The most recent example of non-recognition of territory occupied by force is Russia’s illegal annexation of Crimea. The United Nations was quick to rebuke the act by Russia, and passed Resolution 68/262 on the “Territorial integrity of Ukraine”. France delegate to the UNSC stated that “to accept the annexation of Crimea would be to give up everything that we are trying to build in this Organization. It would make a mockery of the Charter of the United Nations. It would once again make the sword the supreme arbiter of disputes”. Common practice among nations, writings of scholars, the non-recognition of the occupied territories of Manchuria and Crimea, and the judgements of international tribunals including the arbitral award in Brcko Area case and the ICJ’s opinion in the Wall in Palestinian Occupied Territories, make the position of international law vis-à-vis forcefully occupied territories abundantly clear. To accept Pakistan’s claim to J&K would amount to crystallizing an illegal act and a gross violation of international law. In furtherance of the doctrine of ex injuria jus non oritur, which serves as a bulwark against injustice, Pakistan’s claim to the occupied territories of J&K cannot be sustained. For states “non-recognition should be considered as a customary obligation deriving from an already well-established practice”. To recognize Pakistan’s claim to the territory on the basis of possession would amount to, as James Crawford puts it, international law’s unilateral disarmament. Sadly, when the Kashmir dispute arose in 1947, not many members of the international community cared to understand South Asia’s complex histories. Thus, Pakistan’s early propaganda efforts, particularly in Washington, provided outsized rewards. Lazy orientalists reduced state sovereignty in J&K to a question of religious composition. But, nothing could be further from the law.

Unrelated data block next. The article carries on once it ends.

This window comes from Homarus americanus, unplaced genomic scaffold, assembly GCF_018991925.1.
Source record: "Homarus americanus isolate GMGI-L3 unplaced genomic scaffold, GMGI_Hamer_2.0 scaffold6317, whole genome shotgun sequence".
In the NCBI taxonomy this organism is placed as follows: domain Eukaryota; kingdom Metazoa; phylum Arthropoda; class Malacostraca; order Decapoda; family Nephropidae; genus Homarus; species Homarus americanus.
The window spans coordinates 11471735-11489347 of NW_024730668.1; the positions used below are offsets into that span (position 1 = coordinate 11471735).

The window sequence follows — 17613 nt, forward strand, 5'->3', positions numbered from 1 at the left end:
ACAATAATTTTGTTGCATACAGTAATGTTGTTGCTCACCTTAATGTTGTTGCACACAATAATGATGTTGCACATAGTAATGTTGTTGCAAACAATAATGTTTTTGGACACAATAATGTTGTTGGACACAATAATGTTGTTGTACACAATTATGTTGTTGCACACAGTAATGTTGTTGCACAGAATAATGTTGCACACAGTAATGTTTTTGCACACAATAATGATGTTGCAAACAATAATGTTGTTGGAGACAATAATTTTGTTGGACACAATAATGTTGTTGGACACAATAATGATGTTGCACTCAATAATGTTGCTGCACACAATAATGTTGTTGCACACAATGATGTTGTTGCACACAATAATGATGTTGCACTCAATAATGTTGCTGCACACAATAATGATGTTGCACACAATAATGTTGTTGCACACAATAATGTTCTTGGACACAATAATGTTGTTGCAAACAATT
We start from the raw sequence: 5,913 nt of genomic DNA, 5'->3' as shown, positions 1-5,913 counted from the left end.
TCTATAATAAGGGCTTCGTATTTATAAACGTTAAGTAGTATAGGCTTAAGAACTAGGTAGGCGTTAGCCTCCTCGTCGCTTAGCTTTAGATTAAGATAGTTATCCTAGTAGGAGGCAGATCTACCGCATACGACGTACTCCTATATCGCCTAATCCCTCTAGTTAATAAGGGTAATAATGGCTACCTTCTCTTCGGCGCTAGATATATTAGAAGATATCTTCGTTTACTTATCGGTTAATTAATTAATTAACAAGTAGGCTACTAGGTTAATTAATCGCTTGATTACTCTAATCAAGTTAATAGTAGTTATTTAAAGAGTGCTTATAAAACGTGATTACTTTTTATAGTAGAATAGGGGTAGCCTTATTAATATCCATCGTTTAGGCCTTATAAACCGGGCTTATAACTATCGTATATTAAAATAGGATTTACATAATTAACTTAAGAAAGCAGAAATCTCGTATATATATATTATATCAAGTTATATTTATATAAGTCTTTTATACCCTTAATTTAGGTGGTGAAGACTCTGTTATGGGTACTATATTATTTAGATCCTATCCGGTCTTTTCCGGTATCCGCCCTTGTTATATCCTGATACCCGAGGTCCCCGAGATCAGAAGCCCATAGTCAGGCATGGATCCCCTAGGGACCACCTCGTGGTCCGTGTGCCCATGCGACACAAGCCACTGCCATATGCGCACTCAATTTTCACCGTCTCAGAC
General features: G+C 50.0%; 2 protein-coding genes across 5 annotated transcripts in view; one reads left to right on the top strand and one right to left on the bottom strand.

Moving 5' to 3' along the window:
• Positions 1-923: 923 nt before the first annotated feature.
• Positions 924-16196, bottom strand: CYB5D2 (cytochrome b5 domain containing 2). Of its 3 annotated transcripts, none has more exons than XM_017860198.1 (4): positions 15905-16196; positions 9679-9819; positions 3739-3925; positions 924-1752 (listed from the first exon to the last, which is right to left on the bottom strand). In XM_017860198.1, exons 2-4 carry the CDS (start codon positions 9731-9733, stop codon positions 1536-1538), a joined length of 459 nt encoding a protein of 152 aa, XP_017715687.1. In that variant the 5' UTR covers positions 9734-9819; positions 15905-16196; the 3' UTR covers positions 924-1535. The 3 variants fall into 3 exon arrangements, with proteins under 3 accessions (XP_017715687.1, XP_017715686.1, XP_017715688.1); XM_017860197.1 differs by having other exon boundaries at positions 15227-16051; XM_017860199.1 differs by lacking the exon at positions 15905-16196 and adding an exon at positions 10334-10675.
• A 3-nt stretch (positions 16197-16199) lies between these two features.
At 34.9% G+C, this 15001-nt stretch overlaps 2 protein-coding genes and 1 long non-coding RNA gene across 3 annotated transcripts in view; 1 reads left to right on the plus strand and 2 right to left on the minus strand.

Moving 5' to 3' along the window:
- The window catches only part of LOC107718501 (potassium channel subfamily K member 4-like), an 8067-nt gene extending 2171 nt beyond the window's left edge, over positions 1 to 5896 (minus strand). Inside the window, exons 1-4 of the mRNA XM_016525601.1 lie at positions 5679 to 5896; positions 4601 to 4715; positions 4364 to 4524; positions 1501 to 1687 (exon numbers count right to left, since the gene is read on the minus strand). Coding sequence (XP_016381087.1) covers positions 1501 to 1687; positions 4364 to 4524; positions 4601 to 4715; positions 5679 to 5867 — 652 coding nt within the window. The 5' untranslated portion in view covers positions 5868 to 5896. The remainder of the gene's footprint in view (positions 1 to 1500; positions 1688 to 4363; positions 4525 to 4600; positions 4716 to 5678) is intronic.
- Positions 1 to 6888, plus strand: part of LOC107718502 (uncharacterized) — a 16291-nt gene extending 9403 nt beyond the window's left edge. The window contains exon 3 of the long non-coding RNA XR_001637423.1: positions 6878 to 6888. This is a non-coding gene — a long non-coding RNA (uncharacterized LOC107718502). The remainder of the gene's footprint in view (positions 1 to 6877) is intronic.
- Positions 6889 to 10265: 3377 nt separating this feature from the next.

Urvi Tembey is an international lawyer & Ameya Pratap Singh is a PhD student at the University of Oxford and the founder and managing editor of Statecraft, a global affairs daily https://www.statecraft.co.in